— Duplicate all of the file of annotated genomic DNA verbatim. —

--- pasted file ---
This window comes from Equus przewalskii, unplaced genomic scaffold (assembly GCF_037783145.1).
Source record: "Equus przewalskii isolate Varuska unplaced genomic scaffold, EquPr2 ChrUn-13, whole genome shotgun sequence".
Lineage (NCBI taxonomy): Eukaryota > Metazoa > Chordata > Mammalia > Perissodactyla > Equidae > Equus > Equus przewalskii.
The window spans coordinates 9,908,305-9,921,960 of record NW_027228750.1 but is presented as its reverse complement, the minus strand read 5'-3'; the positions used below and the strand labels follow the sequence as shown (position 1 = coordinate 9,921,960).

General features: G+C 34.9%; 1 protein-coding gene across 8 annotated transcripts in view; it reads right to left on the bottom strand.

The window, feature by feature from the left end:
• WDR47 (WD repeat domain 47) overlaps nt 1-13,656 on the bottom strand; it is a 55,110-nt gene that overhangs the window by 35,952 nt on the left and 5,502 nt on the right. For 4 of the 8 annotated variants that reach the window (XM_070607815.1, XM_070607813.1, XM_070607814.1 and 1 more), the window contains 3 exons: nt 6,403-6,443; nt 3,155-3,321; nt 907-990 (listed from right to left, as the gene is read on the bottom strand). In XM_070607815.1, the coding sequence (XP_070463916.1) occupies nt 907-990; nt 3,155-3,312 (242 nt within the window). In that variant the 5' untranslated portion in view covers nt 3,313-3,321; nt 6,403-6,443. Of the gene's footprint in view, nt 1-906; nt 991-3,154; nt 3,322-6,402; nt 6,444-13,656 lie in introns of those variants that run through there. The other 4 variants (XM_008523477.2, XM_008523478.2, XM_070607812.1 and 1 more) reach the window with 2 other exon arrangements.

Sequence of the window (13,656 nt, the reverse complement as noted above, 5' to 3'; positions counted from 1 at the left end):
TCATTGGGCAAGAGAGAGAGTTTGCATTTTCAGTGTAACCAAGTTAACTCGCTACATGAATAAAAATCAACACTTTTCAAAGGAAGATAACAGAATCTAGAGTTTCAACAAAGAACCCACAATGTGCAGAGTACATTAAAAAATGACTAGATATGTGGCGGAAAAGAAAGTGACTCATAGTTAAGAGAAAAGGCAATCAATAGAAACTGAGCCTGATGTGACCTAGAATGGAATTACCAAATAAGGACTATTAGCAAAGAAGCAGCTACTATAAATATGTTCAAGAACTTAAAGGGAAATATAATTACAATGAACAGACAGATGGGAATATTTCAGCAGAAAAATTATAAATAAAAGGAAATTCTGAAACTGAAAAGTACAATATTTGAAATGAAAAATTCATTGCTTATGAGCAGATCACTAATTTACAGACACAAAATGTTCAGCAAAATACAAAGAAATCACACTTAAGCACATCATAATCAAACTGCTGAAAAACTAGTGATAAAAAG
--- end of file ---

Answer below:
This window comes from Equus przewalskii, unplaced genomic scaffold (assembly GCF_037783145.1).
Source record: "Equus przewalskii isolate Varuska unplaced genomic scaffold, EquPr2 ChrUn-13, whole genome shotgun sequence".
Lineage (NCBI taxonomy): Eukaryota > Metazoa > Chordata > Mammalia > Perissodactyla > Equidae > Equus > Equus przewalskii.
The window spans coordinates 9,908,305-9,921,960 of record NW_027228750.1 but is presented as its reverse complement, the minus strand read 5'-3'; the positions used below and the strand labels follow the sequence as shown (position 1 = coordinate 9,921,960).

General features: G+C 34.9%; 1 protein-coding gene across 8 annotated transcripts in view; it reads right to left on the bottom strand.

The window, feature by feature from the left end:
• WDR47 (WD repeat domain 47) overlaps nt 1-13,656 on the bottom strand; it is a 55,110-nt gene that overhangs the window by 35,952 nt on the left and 5,502 nt on the right. For 4 of the 8 annotated variants that reach the window (XM_070607815.1, XM_070607813.1, XM_070607814.1 and 1 more), the window contains 3 exons: nt 6,403-6,443; nt 3,155-3,321; nt 907-990 (listed from right to left, as the gene is read on the bottom strand). In XM_070607815.1, the coding sequence (XP_070463916.1) occupies nt 907-990; nt 3,155-3,312 (242 nt within the window). In that variant the 5' untranslated portion in view covers nt 3,313-3,321; nt 6,403-6,443. Of the gene's footprint in view, nt 1-906; nt 991-3,154; nt 3,322-6,402; nt 6,444-13,656 lie in introns of those variants that run through there. The other 4 variants (XM_008523477.2, XM_008523478.2, XM_070607812.1 and 1 more) reach the window with 2 other exon arrangements.

Sequence of the window (13,656 nt, the reverse complement as noted above, 5' to 3'; positions counted from 1 at the left end):
TCATTGGGCAAGAGAGAGAGTTTGCATTTTCAGTGTAACCAAGTTAACTCGCTACATGAATAAAAATCAACACTTTTCAAAGGAAGATAACAGAATCTAGAGTTTCAACAAAGAACCCACAATGTGCAGAGTACATTAAAAAATGACTAGATATGTGGCGGAAAAGAAAGTGACTCATAGTTAAGAGAAAAGGCAATCAATAGAAACTGAGCCTGATGTGACCTAGAATGGAATTACCAAATAAGGACTATTAGCAAAGAAGCAGCTACTATAAATATGTTCAAGAACTTAAAGGGAAATATAATTACAATGAACAGACAGATGGGAATATTTCAGCAGAAAAATTATAAATAAAAGGAAATTCTGAAACTGAAAAGTACAATATTTGAAATGAAAAATTCATTGCTTATGAGCAGATCACTAATTTACAGACACAAAATGTTCAGCAAAATACAAAGAAATCACACTTAAGCACATCATAATCAAACTGCTGAAAAACTAGTGATAAAAAG